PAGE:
Table_1_Elevated CO2 Has Little Influence on the Bacterial Communities Associated With the pH-Tolerant Coral, Massive Porites spp..xls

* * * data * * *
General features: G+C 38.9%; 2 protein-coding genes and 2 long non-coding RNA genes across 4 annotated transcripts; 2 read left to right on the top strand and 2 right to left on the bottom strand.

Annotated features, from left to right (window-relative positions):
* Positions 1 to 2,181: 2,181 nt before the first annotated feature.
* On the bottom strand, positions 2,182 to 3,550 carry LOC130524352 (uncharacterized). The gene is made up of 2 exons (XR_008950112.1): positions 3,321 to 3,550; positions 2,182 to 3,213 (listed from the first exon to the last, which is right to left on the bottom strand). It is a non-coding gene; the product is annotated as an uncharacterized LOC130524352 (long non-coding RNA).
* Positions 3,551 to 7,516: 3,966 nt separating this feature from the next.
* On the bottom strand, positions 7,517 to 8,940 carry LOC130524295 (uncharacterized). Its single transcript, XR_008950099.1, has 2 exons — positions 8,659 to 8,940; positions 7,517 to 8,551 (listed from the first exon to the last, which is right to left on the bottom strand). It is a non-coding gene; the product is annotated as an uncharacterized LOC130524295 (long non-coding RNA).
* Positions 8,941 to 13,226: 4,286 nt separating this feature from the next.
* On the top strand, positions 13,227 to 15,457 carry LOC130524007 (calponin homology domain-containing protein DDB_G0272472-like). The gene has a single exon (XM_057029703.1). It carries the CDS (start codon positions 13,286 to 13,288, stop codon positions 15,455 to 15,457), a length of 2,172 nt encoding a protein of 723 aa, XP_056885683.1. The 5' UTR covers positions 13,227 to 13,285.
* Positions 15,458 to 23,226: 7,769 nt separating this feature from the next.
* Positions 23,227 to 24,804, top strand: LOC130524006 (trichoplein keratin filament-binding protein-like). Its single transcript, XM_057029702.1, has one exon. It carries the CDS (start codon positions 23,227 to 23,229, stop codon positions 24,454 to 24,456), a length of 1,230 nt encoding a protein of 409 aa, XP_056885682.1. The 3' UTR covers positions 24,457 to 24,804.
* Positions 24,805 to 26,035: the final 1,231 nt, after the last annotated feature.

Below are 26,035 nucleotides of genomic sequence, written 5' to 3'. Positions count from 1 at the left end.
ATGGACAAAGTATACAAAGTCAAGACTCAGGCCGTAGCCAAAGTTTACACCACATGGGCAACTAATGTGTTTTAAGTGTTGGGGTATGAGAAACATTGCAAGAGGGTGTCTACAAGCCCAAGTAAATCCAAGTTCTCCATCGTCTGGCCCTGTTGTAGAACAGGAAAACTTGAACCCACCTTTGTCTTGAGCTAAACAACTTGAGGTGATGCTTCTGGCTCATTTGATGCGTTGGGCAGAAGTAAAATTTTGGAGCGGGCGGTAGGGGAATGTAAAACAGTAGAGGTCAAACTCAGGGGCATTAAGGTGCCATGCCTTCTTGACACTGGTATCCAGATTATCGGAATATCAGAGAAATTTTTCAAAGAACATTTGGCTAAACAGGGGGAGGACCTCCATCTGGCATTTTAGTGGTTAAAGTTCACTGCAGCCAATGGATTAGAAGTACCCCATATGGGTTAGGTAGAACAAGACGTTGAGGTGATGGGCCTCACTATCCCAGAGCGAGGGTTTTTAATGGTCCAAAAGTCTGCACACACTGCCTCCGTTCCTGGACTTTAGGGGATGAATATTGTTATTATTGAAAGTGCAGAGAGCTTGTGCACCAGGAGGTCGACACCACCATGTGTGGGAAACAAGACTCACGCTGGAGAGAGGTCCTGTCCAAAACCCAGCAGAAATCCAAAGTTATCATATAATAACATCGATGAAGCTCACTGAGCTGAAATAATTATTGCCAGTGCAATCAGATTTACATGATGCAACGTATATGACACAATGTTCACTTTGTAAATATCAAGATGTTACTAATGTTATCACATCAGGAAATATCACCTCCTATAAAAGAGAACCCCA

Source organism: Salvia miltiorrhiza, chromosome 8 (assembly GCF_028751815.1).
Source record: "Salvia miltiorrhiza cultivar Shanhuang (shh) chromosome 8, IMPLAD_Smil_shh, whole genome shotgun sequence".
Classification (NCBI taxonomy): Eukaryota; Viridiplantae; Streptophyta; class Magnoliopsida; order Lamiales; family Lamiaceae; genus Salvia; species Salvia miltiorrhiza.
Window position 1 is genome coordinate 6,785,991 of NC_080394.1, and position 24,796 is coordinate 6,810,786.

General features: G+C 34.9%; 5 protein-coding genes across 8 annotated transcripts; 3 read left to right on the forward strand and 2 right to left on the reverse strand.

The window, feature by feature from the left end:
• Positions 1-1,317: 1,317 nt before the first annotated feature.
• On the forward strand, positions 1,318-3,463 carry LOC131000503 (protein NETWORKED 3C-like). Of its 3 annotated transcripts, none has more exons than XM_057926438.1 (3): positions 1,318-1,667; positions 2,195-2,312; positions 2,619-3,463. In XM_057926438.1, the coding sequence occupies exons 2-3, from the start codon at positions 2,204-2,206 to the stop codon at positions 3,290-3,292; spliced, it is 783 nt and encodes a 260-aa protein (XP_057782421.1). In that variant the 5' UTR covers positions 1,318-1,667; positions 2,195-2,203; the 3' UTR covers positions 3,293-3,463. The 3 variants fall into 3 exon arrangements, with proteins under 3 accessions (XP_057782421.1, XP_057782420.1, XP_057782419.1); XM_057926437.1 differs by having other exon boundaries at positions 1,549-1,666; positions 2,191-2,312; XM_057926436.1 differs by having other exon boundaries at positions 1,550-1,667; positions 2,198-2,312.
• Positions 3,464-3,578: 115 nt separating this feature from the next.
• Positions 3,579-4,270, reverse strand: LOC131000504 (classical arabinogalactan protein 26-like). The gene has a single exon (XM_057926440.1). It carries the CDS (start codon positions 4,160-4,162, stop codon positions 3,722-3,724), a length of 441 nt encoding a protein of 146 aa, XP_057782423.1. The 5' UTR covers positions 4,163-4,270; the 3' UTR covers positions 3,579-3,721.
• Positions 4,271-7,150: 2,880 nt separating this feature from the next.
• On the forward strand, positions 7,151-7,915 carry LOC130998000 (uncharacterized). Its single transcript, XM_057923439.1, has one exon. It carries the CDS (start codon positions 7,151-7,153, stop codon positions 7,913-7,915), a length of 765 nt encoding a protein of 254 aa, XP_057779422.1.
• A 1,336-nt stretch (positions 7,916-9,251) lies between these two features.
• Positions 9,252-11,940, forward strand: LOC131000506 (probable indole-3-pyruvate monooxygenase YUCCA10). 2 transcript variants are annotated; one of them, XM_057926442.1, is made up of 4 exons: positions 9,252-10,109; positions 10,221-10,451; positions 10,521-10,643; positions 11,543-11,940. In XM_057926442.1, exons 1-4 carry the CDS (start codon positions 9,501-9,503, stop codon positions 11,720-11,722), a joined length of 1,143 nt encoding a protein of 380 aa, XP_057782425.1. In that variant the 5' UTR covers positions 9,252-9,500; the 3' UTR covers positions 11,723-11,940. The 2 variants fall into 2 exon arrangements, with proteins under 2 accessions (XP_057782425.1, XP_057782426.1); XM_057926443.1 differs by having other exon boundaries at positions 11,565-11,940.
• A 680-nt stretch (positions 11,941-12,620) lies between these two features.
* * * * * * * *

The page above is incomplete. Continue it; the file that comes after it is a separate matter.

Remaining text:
Ocean acidification (OA) as a result of increased anthropogenic CO2 input into the atmosphere carries consequences for all ocean life. Low pH can cause a shift in coral-associated microbial communities of pCO2-sensitive corals, however, it remains unknown whether the microbial community is also influenced in corals known to be more tolerant to high pCO2/low pH. This study profiles the bacterial communities associated with the tissues of the pCO2-tolerant coral, massive Porites spp., from two natural CO2 seep sites in Papua New Guinea. Amplicon sequencing of the hypervariable V3-V4 regions of the 16S rRNA gene revealed that microbial communities remained stable across CO2 seep sites (pH = 7.44–7.85) and adjacent control sites (ambient pH = 8.0–8.1). Microbial communities were more significantly influenced by reef location than pH, with the relative abundance of dominant microbial taxa differing between reefs. These results directly contrast with previous findings that increased CO2 has a strong effect on structuring microbial communities. The stable structure of microbial communities associated with the tissues of massive Porites spp. under high pCO2/low pH conditions confirms a high degree of tolerance by the whole Porites holobiont to OA, and suggest that pH tolerant corals such as Porites may dominate reef assemblages in an increasingly acidic ocean.